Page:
By Jeff Goins, Editor
I went to see Eat, Pray, Love last weekend with my wife, and much to my surprise, I didn’t hate it. I bought this New York Times bestseller for her just before our taking a trip to New York City for Labor Day last year, so it only seemed appropriate to take her to the film when it hit the big screen.
We’ve started an informal tradition of buying each other books before traveling. I bought her Wonderful Tonight, the story of Patti Boyd’s love triangle with Eric Clapton and George Harrison, before going on our honeymoon. She bought me a Star Wars book before a trip to Costa Rica last spring (yes, I love Star Wars — don’t judge).
I’m not sure why we do this, except that because maybe we both believe in the transformational power of travel. Travel has always been a part of our life and relationship. It has the power to change a life, to give your mind and soul time and space to consider huge decisions, and to give you an uncanny clarity and perspective.
That’s why I gave this memoir by Elizabeth Gilbert to my wife for our trip. And that’s probably why, despite all the negative reviews the film received, I went to the film version of Eat, Pray, Love recently with my wife.
I’m not sure what the critics’ and reviewers beef was, because I thought the movie was pretty good. No, it wasn’t amazing, but for what it was, it was a good movie. Unlike my last trip to see the latest addition to the Twilight saga, I had no ticket buyer’s remorse.
The film version of Eat, Pray, Love (much like the book version) is a travel memoir. It’s about real life and real events full of real, sometimes occasionally boring, characters. This film stars Julia Roberts as the verbose and cynical protagonist (an actor choice that most agree was entirely appropriate for Ms. Gilbert) and consists of a slow-moving, but nevertheless intentional, storyline. If you’re unfamiliar with the plot, it is, essentially, the following: Liz Gilbert, a writer in New York, feels restless in her early 30’s, divorces her husband, takes off for a year and rediscovers her passion for life — in the form of food and spirituality.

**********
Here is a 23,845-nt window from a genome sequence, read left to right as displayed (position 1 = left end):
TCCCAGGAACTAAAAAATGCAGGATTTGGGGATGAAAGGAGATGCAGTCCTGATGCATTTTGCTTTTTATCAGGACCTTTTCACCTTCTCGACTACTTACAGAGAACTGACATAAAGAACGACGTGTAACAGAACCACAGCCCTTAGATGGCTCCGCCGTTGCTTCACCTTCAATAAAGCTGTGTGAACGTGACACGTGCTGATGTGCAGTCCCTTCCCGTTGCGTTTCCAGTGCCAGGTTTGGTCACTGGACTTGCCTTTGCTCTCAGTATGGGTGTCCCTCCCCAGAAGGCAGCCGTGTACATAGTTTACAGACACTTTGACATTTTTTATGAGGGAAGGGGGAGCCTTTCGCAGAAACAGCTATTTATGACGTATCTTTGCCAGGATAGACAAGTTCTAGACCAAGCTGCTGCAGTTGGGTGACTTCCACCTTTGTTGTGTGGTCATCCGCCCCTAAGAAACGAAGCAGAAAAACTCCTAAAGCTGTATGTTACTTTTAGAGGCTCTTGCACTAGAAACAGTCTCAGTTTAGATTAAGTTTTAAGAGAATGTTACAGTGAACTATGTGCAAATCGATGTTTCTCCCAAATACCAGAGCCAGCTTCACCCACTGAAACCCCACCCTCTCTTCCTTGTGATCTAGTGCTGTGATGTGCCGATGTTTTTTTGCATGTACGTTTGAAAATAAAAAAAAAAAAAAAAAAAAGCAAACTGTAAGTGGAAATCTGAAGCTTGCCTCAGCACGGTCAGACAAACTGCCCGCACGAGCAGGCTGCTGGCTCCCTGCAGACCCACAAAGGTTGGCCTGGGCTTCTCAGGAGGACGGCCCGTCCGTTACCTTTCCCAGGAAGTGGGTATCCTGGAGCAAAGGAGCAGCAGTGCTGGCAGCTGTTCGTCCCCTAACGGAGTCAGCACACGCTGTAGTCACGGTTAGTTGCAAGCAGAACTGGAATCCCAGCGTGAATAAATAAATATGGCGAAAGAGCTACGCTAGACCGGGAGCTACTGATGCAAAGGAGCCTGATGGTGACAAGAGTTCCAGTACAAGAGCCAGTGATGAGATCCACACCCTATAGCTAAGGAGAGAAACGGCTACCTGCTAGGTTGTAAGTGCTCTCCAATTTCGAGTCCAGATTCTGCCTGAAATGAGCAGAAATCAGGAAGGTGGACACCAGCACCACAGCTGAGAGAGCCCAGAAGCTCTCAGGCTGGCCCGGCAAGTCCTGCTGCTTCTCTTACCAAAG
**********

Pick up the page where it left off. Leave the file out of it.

Like I said, I liked the movie for what it was. Sometimes, the characters were less than admirable, acting on questionable motives (Gilbert herself admits that she ended her marriage for selfish reasons), but the story itself was fascinating. Granted, I did not share the spiritual/moral worldview represented in the film, but I admired how important prayer was for Liz, and I could relate to finding one’s faith through a journey.
A traveler myself, I identified with Gilbert’s wanderlust — a disillusionment with the “fast-food” mentality of America and a yearning to be connected with the ancient world.
As Gilbert trekked through Rome, I thought of my own trip to Italy years ago, recalling how the sun really does hit the buildings beautifully in the afternoon (for those of you who thought that Phil Connors in Groundhog Day was bluffing, he’s not). When she ended up in India, I remembered stories that missionary friends have shared about that amazing and curious land. When she retreated to Bali, all I could think of was where my next vacation needs to be planned (well, the one after Ireland).
While some reviewers and critics complained that the film was bland and boring (even Ebert wasn’t too fond of it), I found it to be enthralling — chock full of exotic scenery and a slow but compelling unfolding of the main character’s inner healing. Gilbert lets go of her compulsion to control everything, imbibing all kinds of food and drink, fully seizing each day as an opportunity to do something new and exciting, while allowing her soul to rest. She learns how to pray and meditate, struggling with the discipline of silence but learning to create space in her spiritual life. And ultimately, she learns how to love and be loved — something we can all agree is important.
All of this happens, not surprisingly to me, as she travels. I’ve believed for quite some time that there is something transformational that happens to a person while traveling that cannot happen in any other context. So, while the details of Gilbert’s journey may not be the best example for young women to follow, the importance of discovering an authentic faith in the context of a journey is something that I hope more young Americans embrace, especially as they find themselves restless and disillusioned with the trappings of success and adulthood.
Jeff graduated from Illinois College, a small liberal arts school, with a degree in Spanish and Religion. He lives in Nashville, TN with his wife Ashley. He works for Adventures in Missions, edits this silly little magazine, and loves to do new things. Check out his blog: Pilgrimage of the Heart.